June 23 - August 5, 2006
Michael Buckland might have felt a little out of place growing up in what was then conservative, blue-collar Saint John. His approach to art making is unconventional and blends theatrics, performance and installation: a far cry from representational paintings. After years of presenting his quirky art in far-flung corners of the globe and most often in Toronto, Buckland returns to his hometown with a multi-layered installation called I fooled the children of the revolution. The exhibition investigates the temporary, the transient and the unstable, and probes the flexibility of meaning through an array of painted graphics, video, beach balls and lots of word play. The various exhortations to action could lead one to imagine that Buckland was hoping to incite some sort of riot or revolt in the townsfolk. The lack of howling protests only furthers his point. Let me explain.
1. Barbara Kruger is an artist from New York who gained prominence with her use of iconic white text over black and red that wryly pointed out sexual and social inequalities. “I shop therefore I am” was featured as an art project on, in of all places, cloth shopping bags, pointing out the simulacra of advertising in selling back to consumers our own dreams, fears and desires.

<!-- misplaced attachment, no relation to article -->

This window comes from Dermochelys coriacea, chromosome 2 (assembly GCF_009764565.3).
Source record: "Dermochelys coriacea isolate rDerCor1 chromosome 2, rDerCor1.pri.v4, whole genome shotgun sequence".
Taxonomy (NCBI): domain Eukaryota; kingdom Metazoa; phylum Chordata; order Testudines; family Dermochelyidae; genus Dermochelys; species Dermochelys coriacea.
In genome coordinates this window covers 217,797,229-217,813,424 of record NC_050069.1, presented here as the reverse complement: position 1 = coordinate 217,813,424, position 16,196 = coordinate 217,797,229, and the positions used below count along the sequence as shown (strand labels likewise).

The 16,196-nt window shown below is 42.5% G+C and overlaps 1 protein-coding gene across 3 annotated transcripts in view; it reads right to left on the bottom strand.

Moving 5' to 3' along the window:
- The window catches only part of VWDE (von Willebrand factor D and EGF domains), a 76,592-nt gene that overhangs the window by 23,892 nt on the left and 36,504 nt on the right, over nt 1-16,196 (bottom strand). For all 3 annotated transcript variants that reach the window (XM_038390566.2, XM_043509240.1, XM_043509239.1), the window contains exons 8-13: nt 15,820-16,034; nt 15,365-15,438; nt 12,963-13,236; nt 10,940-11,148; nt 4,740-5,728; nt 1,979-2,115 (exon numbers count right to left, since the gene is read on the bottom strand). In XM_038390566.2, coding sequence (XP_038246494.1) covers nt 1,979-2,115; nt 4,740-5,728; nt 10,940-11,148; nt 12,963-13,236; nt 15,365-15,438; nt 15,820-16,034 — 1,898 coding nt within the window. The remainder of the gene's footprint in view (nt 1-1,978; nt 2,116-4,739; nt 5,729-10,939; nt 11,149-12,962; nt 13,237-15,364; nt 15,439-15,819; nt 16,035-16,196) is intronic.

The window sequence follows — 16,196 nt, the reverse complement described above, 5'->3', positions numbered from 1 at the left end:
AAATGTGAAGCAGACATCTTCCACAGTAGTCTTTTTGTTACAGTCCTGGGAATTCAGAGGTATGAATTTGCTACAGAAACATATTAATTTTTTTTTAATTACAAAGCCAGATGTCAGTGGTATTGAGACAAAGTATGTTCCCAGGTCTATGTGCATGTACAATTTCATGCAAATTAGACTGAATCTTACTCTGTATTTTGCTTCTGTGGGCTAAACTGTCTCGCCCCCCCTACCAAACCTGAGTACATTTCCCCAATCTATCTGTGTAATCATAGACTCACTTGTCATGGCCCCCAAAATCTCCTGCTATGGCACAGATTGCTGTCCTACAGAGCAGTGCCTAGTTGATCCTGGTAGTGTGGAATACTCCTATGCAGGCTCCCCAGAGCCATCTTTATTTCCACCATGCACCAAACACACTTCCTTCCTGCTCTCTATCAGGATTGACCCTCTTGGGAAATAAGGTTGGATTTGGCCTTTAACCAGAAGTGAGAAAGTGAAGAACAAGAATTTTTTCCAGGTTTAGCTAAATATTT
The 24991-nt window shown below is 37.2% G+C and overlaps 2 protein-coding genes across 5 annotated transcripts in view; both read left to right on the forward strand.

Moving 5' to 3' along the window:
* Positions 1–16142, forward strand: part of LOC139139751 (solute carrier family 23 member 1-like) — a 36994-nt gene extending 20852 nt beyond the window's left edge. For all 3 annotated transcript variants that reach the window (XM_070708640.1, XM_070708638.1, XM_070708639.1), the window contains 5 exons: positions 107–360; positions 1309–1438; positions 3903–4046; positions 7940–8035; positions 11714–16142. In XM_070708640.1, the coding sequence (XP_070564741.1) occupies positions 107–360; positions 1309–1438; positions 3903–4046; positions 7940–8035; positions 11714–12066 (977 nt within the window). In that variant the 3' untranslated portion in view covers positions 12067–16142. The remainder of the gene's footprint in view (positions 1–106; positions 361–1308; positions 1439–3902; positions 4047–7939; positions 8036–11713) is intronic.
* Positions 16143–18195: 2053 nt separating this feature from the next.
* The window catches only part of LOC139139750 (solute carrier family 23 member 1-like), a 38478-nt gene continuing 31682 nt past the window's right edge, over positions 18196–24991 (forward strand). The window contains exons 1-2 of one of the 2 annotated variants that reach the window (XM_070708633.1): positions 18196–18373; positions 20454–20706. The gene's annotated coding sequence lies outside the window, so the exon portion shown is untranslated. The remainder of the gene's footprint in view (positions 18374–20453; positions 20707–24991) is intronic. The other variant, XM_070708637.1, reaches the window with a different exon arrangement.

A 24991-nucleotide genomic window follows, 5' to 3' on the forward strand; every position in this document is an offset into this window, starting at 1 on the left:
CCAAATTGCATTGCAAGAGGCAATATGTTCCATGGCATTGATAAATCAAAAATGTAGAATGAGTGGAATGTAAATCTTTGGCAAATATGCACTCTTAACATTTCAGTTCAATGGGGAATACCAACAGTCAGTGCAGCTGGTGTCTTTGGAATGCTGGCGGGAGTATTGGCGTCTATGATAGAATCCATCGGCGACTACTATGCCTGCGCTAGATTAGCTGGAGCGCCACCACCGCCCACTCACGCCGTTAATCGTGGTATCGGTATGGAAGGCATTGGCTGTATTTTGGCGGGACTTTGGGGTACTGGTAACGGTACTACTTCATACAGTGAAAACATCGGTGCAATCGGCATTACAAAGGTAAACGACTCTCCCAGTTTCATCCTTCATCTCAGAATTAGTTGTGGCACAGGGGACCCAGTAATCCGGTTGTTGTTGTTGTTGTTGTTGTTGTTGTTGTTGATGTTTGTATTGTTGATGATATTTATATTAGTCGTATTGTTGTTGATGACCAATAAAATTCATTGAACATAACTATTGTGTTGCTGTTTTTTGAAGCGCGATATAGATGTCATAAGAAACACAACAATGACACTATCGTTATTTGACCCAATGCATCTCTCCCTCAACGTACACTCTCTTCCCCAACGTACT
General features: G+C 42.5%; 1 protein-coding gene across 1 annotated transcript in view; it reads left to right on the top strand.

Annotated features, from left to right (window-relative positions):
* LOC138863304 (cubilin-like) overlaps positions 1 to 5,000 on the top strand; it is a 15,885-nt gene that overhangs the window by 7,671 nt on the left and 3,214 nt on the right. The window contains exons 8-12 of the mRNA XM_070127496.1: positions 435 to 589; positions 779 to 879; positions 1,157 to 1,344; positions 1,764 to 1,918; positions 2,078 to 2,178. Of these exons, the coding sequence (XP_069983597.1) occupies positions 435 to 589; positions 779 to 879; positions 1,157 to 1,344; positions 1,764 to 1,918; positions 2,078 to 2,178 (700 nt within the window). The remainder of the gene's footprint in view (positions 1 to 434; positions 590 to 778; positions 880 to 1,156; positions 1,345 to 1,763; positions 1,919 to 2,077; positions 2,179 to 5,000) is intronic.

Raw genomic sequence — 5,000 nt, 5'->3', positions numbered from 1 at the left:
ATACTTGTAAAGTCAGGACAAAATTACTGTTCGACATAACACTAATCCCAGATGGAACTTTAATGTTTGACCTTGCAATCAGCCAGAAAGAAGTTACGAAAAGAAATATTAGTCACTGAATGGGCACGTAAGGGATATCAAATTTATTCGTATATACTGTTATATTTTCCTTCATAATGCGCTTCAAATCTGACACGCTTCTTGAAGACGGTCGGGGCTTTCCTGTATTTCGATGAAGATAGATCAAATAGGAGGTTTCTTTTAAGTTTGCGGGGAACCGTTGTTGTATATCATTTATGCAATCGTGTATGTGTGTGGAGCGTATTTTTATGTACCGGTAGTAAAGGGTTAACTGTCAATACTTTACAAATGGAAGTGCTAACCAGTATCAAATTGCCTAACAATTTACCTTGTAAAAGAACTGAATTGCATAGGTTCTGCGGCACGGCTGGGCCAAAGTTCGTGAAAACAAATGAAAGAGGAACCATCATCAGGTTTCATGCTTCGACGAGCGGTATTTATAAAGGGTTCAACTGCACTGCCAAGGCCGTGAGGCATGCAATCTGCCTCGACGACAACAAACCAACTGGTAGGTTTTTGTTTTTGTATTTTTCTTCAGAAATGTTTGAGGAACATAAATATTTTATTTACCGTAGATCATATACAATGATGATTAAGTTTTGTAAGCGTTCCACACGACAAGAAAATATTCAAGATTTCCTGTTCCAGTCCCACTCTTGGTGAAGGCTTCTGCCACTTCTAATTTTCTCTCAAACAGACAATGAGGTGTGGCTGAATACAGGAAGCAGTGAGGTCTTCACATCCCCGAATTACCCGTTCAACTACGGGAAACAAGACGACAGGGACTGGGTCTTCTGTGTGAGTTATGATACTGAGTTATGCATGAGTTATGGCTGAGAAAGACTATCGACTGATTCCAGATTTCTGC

3. The beach balls are everywhere, in various stages of decompression. Who uses beach balls anymore? I thought Ultimate Frisbee was all the rage. In this context they work as a symbol of leisure time: is this what our revolutionary forefathers fought for?
4. For those unfamiliar with the song, take note of a few facts: It was released in the US in 1972, spent six weeks at #1 in the US, was nominated for 3 Grammies and sold 3 million copies worldwide. Taking note of the lyrics, however, one can see it is probably the most depressing song ever written.
© chris lloyd 2006